Refinery’s Hydrogen Cyanide Leak Fixed

Thursday, October 27, 2011 @ 07:10 PM gHale

The leak causing higher than usual hydrogen cyanide emissions at the Delaware City, DE, refinery since Oct. 2 is now repaired, said PBF Energy spokesperson Mike Gayda.

The refinery began filing reports with the National Response Center earlier this month when one of their boilers cracked and had to shut down for repair. This caused up to 200 pounds of the chemical to release each day.

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“It is unusual for us to emit anything but trace levels,” Gayda said.

Since the refinery does not have permits to emit this much hydrogen cyanide, they have to file the reports, Gayda said.

“Based on an analysis of the emissions, DNREC does not consider there to be a threat to public health,” said Michael Globetti, a spokesperson for the Department of Natural Resources and Environmental Control. “Even at its source within the refinery, the HCN now being released is exponentially less than the permissible threshold for exposure allowed under federal law.”

In a report filed Oct. 23, an unidentified caller told the National Response Center a CO Boiler on the FCC unit blew a hole in the line causing a release of hydrogen cyanide and the unit shut down for repair.

A low level concentration that is about 10 parts per million emitted into the air, Gayda said.

He compared this to a drop of soy sauce in a pot of water.

“The highest concentration of HCN was projected to occur approximately three-fourths of a mile from the source at a concentration of 3 parts per billion,” Globetti said. “By comparison, the Occupational Safety and Health Administration’s permissible exposure level to HCN without adverse effects is 10 parts per million.”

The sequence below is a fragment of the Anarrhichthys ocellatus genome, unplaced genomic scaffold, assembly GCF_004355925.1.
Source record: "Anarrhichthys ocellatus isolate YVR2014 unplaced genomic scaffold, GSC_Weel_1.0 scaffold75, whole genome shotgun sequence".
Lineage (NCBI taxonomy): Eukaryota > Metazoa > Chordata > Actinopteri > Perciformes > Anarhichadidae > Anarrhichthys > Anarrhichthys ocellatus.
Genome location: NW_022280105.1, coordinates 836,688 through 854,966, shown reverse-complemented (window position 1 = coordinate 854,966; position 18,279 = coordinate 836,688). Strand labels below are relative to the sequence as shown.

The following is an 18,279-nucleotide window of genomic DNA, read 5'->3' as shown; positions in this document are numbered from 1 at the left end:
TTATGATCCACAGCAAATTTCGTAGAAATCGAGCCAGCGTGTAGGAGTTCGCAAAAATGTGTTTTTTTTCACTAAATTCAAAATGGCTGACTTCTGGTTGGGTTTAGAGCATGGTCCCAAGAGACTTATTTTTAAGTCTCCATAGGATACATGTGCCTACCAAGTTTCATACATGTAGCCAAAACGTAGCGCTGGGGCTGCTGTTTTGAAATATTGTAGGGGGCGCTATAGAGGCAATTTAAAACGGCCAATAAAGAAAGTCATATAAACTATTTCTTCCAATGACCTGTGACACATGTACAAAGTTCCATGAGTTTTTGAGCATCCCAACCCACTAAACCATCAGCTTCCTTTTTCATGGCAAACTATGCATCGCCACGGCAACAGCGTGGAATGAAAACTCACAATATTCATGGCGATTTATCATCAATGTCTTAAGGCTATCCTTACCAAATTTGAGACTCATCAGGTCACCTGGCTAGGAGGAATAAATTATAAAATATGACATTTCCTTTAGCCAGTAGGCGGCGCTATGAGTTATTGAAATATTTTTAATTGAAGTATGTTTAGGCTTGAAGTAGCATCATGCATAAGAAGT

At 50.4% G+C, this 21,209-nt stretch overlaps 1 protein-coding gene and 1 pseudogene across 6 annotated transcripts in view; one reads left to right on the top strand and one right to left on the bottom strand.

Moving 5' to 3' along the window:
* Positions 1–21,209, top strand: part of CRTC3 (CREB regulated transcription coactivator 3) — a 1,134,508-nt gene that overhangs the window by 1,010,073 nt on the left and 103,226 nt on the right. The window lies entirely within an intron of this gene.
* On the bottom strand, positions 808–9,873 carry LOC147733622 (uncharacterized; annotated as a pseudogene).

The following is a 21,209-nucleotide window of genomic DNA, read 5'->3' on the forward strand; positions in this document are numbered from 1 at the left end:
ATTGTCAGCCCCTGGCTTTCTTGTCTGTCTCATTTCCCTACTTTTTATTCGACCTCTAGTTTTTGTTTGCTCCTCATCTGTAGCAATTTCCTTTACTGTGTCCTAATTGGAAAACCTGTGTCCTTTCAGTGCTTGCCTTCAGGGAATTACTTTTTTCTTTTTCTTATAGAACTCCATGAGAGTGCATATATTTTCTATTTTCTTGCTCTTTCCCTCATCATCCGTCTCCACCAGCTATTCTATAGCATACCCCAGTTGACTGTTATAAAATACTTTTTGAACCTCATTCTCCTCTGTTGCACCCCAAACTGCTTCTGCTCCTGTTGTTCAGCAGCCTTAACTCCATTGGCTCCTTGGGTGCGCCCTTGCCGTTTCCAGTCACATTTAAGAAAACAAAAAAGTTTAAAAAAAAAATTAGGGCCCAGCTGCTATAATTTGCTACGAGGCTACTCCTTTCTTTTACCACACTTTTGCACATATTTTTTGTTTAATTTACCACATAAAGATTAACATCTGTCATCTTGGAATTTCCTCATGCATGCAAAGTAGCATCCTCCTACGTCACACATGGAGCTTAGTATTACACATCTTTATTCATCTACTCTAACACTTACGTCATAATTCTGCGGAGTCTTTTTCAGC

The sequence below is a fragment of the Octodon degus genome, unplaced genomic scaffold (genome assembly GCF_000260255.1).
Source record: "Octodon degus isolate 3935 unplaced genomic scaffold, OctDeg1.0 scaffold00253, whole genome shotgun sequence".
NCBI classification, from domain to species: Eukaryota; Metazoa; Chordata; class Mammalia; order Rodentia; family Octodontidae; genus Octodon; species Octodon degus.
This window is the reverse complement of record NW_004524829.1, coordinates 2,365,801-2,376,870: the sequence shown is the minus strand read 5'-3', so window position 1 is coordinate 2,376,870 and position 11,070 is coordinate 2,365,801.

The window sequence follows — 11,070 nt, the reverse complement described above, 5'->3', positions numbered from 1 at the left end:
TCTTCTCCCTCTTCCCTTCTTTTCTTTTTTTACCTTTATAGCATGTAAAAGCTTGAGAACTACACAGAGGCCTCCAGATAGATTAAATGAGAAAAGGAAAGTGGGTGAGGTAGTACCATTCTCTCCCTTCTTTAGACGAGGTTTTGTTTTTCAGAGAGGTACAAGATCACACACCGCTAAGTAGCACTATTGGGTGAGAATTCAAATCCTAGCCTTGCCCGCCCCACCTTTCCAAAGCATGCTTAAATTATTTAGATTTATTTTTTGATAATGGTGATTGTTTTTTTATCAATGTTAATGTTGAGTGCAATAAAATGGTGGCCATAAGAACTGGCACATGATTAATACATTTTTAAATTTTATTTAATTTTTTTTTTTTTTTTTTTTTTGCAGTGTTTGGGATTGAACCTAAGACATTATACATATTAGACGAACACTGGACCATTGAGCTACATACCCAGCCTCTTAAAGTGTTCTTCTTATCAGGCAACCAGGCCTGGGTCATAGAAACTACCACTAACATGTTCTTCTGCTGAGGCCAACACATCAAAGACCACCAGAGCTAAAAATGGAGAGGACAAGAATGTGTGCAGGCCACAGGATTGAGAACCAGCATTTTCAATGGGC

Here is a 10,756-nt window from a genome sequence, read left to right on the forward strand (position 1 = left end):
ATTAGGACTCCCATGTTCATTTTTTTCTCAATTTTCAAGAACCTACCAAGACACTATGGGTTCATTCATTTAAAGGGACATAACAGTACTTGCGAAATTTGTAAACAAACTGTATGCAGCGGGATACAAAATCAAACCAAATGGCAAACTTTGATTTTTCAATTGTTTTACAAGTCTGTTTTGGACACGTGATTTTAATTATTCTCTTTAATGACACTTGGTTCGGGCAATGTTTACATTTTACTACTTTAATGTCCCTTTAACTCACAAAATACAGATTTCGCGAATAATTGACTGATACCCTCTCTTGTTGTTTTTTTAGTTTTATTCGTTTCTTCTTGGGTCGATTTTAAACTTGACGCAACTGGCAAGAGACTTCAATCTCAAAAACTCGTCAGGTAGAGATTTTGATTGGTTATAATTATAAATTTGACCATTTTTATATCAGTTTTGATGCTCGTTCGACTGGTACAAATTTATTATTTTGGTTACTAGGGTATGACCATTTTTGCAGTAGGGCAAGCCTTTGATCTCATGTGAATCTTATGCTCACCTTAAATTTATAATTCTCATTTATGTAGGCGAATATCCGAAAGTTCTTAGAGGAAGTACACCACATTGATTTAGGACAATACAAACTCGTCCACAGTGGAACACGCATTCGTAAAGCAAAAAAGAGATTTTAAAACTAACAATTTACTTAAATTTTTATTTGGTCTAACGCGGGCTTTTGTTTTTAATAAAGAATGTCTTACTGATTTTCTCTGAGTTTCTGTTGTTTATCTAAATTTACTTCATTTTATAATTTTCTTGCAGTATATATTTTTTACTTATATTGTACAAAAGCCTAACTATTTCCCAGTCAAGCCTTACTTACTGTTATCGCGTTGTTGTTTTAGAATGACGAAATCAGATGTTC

On Oct. 2, the first report submitted to the NRC said the “CO Boiler on the FCC unit blew a hole in the line causing a release of carbon sulfide and hydrogen cyanide into the air,” emitting only a trace amount of the chemicals.

Gayda said there was no “high level” and a person can work all day in the area without feeling the affect.

He said other facilities emit much greater levels of hydrogen cyanide on a routine basis.

The Comprehensive Environmental Response, Compensation and Liability Act requires refineries have to notify the National Response Center if they release hazardous substances in excess of reportable amounts.

DNREC expects a carbon monoxide boiler whose outage at the refinery led to the HCN release to be back in operation within days, following repairs, Globetti said. They will investigate the boiler outage in accordance with DNREC’s standard practices.

The Delaware City refinery reopened Oct. 7 after shutting down for nearly two years.

The refinery is a high conversion heavy crude oil refinery, with capabilities of processing 190,000 barrels per day. It is on 5,000 acres of land near the Delaware River.

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